Areas to look at during an assessment include…
- Pipes that run along exterior walls.
- Pipes that are located in attics and crawlspaces.
- Pipes that are located in garages.
Normally, these pipes are insulated, but if they aren’t, there are simples steps that property owners can take to protect them.
Install Pipe Insulation
a simple step to help protect them is installing pipe insulation. This can come in the form of adhesive “pipe tape” or as foam sleeves that fit around them to keep heat in and cold out.
Fit Outdoor Spigots With Styrofoam Covers
Outdoor spigots can also be fitted with simple styrofoam covers that keep external temperatures from getting inside.
Open Cabinets to Encourage Warm Air Flow
Next, be sure that warm air from the rest of the house can reach pipes that may be exposed to cold temperatures. To accomplish this, simply open cabinet doors under items like kitchen and bathroom sinks.
Turn On Faucets to a Slight Drip
Another step is to keep water moving through these pipes by opening faucets very slightly to allow a trickle of cold water. Encouraging water to flow reduces the chances of sitting water freezing.
The Importance of Water Shut-Off Valves
A pipe burst can be devastating, and the chances of a large-scale water damage event are made greater when residents don’t know enough about their water shutoff valve. Here’s how to better understand shut-off valves and how they can help.
Locate and Note The Location of All Water Shut-Off Valves
Locate and note where water shut-off valves are, including the main shut-off and any other valves in the system. These valves will generally take the form of a straight lever or a round or oval-shaped handle that is connected to the incoming water line. Turning these handles will cut off the water supply to any downstream pipes and fixtures.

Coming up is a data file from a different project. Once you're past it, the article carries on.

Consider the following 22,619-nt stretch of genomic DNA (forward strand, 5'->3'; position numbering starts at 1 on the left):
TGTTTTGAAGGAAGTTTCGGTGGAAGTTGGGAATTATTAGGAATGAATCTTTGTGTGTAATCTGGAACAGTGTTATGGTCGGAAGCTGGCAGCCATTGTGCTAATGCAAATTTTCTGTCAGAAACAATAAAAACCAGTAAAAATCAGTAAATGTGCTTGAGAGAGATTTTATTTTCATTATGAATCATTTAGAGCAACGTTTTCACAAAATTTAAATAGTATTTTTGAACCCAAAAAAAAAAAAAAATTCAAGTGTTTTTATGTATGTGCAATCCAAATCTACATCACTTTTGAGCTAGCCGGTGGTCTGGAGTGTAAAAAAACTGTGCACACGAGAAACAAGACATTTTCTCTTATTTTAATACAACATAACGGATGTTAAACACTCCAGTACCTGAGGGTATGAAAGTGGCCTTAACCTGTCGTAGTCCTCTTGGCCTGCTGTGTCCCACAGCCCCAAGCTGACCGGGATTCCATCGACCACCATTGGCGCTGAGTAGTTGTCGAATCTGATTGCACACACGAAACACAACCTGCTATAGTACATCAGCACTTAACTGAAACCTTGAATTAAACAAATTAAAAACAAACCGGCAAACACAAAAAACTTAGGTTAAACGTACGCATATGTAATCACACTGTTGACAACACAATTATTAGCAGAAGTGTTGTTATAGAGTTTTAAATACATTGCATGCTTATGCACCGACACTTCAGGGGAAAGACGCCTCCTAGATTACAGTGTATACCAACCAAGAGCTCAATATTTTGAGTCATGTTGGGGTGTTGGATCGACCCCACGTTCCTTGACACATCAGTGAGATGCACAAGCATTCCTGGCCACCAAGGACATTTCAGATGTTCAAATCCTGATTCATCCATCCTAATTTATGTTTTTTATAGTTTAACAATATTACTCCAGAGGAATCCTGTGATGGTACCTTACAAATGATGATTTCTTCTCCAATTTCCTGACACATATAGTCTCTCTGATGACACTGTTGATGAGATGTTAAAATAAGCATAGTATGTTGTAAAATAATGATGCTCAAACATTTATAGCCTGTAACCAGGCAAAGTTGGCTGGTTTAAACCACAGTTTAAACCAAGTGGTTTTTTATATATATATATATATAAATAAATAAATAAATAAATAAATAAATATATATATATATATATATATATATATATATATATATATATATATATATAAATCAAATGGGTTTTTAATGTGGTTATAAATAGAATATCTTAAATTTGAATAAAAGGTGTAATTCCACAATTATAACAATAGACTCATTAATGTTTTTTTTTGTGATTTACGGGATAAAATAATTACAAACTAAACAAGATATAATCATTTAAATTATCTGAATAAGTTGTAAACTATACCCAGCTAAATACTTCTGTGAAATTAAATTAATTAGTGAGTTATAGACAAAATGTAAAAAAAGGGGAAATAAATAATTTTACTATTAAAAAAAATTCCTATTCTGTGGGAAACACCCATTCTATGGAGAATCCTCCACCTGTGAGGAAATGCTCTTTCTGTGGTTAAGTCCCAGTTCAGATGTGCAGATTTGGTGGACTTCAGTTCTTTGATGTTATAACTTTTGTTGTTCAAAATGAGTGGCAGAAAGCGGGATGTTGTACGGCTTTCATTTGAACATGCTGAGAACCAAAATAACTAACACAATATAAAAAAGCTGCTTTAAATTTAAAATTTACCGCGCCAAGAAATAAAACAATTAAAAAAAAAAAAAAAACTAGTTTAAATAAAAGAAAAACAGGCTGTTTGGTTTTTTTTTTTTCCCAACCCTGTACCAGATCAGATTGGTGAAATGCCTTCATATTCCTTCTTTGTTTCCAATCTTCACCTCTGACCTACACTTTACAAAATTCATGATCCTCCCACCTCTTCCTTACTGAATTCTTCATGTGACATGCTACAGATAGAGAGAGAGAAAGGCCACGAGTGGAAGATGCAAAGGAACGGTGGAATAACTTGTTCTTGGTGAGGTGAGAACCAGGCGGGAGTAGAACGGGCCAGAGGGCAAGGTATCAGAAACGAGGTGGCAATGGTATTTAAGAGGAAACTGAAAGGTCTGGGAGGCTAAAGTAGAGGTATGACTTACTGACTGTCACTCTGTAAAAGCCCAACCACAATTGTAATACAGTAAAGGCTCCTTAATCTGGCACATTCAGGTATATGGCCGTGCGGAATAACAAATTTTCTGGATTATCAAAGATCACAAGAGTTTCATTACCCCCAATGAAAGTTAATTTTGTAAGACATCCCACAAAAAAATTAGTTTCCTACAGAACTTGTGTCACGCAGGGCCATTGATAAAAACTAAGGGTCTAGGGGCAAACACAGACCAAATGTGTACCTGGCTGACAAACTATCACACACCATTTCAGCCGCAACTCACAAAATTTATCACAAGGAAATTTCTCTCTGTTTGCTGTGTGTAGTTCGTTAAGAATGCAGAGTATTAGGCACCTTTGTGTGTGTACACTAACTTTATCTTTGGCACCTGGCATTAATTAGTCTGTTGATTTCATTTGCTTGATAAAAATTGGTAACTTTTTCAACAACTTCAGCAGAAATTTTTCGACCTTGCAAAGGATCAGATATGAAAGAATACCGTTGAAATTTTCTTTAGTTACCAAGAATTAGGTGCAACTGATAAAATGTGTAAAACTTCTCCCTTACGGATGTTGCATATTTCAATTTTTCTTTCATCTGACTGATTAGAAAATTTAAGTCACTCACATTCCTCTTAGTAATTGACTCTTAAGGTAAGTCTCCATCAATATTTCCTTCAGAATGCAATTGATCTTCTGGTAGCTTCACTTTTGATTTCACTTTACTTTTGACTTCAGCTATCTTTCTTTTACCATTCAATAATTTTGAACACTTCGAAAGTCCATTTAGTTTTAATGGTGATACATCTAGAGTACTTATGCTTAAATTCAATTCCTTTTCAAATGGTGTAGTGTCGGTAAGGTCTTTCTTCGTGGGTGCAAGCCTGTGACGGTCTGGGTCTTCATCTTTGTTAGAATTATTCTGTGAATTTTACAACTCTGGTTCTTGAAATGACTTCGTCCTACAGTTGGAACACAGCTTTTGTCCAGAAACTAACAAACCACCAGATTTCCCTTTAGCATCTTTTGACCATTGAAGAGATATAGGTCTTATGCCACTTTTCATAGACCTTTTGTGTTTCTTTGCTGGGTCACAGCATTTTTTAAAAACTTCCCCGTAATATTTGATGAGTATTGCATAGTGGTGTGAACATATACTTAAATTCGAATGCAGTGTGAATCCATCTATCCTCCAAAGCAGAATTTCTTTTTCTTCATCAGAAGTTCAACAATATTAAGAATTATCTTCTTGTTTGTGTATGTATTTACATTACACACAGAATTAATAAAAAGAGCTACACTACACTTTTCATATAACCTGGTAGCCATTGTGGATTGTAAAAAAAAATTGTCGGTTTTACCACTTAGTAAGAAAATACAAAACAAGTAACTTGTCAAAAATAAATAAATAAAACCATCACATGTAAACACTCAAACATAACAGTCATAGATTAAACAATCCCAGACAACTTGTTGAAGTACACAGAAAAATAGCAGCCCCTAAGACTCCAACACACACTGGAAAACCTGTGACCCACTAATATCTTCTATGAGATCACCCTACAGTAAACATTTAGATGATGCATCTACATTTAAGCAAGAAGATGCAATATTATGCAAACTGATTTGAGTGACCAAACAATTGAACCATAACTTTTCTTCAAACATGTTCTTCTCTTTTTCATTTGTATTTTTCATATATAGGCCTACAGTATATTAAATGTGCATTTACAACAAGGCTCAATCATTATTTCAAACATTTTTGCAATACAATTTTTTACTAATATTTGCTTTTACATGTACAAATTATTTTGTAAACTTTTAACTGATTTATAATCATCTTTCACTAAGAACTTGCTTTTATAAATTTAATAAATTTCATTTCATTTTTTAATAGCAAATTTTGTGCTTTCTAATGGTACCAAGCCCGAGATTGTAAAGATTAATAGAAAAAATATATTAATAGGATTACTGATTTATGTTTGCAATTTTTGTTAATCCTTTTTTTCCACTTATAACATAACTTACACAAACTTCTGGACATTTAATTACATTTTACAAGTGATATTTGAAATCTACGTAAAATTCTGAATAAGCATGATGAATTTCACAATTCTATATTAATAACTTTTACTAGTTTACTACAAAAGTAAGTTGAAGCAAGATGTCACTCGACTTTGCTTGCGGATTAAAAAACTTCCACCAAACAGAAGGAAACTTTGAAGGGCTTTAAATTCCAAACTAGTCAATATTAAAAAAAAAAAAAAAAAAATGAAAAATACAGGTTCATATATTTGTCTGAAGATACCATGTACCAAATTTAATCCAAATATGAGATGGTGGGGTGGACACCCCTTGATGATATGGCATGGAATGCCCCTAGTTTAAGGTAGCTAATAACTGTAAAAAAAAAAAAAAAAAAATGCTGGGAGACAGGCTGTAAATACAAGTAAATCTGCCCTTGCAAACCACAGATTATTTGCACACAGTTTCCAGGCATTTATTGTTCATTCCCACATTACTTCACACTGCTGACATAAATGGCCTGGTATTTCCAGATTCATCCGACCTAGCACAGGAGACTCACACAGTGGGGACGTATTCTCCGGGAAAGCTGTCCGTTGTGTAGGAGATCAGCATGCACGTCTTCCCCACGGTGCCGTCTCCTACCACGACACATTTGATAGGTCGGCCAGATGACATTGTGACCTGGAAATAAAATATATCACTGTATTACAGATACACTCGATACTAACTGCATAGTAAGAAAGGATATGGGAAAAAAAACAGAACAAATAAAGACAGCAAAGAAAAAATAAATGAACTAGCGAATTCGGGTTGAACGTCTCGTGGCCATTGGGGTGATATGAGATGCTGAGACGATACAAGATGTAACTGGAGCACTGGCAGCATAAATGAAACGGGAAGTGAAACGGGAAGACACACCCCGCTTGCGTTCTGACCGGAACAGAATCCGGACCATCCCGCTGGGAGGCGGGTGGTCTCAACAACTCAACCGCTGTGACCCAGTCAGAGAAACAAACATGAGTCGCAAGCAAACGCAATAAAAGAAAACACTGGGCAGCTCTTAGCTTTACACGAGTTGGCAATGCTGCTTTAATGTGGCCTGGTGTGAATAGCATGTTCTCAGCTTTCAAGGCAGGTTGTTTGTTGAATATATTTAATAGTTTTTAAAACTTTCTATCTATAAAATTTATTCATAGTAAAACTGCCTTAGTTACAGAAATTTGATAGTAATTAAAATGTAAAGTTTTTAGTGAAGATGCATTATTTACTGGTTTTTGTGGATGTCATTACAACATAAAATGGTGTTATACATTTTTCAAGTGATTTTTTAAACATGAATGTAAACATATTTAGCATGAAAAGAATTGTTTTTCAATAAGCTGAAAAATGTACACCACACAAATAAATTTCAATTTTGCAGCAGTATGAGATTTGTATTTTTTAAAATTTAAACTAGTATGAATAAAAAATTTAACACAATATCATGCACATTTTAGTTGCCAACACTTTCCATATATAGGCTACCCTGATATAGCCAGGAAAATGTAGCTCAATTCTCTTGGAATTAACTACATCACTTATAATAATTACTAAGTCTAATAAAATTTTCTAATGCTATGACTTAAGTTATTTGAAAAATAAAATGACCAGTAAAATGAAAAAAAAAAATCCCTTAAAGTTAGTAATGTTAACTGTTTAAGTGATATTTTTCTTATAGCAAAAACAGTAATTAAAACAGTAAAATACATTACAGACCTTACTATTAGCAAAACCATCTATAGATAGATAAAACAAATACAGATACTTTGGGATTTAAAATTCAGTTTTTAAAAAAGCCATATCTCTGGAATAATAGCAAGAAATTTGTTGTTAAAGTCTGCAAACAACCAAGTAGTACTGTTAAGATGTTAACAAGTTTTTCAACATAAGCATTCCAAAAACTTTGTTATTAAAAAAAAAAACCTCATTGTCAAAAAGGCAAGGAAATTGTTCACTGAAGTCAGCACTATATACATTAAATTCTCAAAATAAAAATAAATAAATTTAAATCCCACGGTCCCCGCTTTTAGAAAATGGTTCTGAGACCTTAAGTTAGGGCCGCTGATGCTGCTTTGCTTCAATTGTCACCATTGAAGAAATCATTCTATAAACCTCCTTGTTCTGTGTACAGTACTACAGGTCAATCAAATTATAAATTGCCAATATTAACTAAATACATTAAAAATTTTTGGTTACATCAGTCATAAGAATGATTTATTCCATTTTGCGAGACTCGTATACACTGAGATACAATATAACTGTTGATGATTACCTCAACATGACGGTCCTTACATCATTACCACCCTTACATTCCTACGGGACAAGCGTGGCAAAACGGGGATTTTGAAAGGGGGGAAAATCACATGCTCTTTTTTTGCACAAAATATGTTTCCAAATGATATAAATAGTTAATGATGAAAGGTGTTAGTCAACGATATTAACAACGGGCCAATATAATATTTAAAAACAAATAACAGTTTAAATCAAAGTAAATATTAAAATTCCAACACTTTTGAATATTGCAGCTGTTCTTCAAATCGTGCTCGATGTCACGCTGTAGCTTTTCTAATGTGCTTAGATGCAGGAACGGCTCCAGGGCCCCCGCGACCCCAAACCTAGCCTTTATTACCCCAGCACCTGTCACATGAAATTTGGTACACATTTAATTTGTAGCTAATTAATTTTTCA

Shut Off Water to Exterior Spigots and Faucets
Be sure to drain these systems of water. It may be helpful to call a trusted plumber to walk through this part of the system and explain the various shutoff valves that are present. Knowing the location and operation of these valves could mean the difference between a damp floor and a fully flooded basement.
Be Aware of Other At-Risk Systems
In extreme low temperatures, frozen pipes are not just a concern in the kitchen and bathroom. With low enough temperatures, any system that contains water could potentially freeze and burst.
Some additional items to keep an eye on include…
- Toilet tanks and bowls.
- Radiant heating systems
- Sprinkler systems.
Identify these systems and be sure to check on them when temperatures fall.
Have a Plan
Even careful homeowners may experience a pipe burst. That’s why it is important to have a plan for how to respond if things go wrong.